Jun 26 2016
This weekend has been one of the most interesting in recent history. Watching the post mortem on the Brexit referendum on British TV has been an education to say the least. When you walk off of a cliff, there is that interval of time while you fall, wondering how bad the impact is going to hurt.
That is what I would say this weekend has been like. Britain and the rest of the world have been going through the five stages of death: denial, anger, bargaining, depression and acceptance. Based on the news this weekend I'd say that we are just clearing stage 3. Stage 4 will come tomorrow when world markets drop yet again. (I don't think the markets have hit a definitive benchmark yet, the Dow for Example has about 400 more points to go, before it settles in for up and down cycles of about a 100 points or so for weeks).
When last we left the story, the Down Jones had wiped out ALL of its 2016 gains and had suffered its biggest single day drop in 1.5 years. Over the weekend the hits just kept on coming.
The credit rating agencies cut Britain's credit rating. Moved it from AAA to AA+.Following the Brexit vote, it said Britain's economic growth will be weaker and warned the public finances will be weaker than previously forecast, meaning it will be harder to cut the deficit.
Meanwhile up in Scotland,
EDINBURGH — Nicola Sturgeon, Scotland’s first minister, said Friday that a new referendum on independence in Scotland was “highly likely” now that Britain had voted to leave the European Union.
Voters rejected an effort to break free from the United Kingdom in a 2014 referendum, but Ms. Sturgeon said Scotland would take measures to protect its place in Europe and maintain access to the single market.
Ms. Sturgeon cited her party’s election manifesto, which calls for another ballot if there is a “significant and material change in circumstances” from the 2014 vote, such as Scotland’s being taken out of the European Union against its will.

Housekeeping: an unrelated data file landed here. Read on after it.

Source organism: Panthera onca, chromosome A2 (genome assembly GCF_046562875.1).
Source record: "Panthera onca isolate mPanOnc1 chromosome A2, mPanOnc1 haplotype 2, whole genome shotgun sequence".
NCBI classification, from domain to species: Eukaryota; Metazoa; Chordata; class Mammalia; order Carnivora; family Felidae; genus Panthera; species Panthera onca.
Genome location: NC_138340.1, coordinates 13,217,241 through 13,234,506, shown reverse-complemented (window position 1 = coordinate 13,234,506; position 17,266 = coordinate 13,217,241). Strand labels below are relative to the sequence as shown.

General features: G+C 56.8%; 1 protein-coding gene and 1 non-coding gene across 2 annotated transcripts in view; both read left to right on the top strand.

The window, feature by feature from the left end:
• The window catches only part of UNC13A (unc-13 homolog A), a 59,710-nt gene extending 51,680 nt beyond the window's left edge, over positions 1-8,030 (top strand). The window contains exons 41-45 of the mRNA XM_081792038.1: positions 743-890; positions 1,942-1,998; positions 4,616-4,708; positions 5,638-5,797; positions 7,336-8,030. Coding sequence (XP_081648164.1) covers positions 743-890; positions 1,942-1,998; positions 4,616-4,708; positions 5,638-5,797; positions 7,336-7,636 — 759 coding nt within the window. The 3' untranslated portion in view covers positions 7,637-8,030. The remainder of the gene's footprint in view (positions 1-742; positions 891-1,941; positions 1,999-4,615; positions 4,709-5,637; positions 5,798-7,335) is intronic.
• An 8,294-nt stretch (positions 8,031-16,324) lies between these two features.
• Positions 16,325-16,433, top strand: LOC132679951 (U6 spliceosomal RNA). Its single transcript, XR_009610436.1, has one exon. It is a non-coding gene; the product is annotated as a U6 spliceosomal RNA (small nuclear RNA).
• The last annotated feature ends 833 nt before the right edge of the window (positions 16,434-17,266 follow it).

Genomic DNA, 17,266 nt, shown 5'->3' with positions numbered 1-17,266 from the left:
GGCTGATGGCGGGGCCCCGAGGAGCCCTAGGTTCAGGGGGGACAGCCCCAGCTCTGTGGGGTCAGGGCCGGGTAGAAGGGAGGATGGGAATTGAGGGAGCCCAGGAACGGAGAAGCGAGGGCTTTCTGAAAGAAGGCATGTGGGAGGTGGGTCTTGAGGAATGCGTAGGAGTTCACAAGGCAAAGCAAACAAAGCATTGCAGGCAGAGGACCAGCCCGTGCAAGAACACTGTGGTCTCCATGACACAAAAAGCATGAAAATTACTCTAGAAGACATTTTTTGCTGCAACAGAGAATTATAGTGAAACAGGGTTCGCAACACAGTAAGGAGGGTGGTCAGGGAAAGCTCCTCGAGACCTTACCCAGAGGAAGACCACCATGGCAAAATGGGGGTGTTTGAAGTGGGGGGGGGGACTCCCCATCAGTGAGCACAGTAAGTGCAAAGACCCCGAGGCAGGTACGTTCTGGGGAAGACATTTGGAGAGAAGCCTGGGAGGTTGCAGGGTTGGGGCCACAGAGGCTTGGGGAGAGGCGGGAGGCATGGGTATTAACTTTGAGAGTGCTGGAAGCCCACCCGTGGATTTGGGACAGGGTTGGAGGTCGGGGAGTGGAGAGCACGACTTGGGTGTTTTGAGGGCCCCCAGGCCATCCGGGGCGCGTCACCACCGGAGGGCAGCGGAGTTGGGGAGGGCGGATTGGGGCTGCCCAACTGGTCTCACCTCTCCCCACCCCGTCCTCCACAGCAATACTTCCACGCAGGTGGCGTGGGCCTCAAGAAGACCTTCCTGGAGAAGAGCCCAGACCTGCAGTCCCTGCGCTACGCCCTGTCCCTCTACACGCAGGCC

Not to be outdone, the folks in Northern Ireland, have their own issues to think about:
No sooner was the Brexit out of the bag than Sinn Féin’s Martin McGuinness, deputy first minister for Northern Ireland, declared the need for a poll on Irish reunification. Northern Ireland voted decisively to remain in the EU. By McGuinness’s logic, this means that the “British government has forfeited any mandate to represent the economic or political interests of the people”.
Opportunistic? Of course. Disingenuous? Maybe. The Good Friday agreement, which created peace in the north, allows the secretary of state to call a border poll when there’s clear indication that public opinion has swung towards a united Ireland. Currently, there’s no such indication – the people of Northern Ireland voted against leaving the EU, which is markedly different from voting to leave the UK.
A border poll at this juncture would be dangerous. Think the build-up to Brexit was polarising and scary? Add a few centuries of colonial history, a partition, 30 years of sectarianism and violence, a fragile peace of less than two decades, a severe terror threat, a quarter tonne of semtex, a wee dash of Brexit-induced socio-economic insecurity, and the frustration caused by one’s English compatriots voting to pull the rug out from under a painstakingly crafted peace process, then tell me about polarising and scary.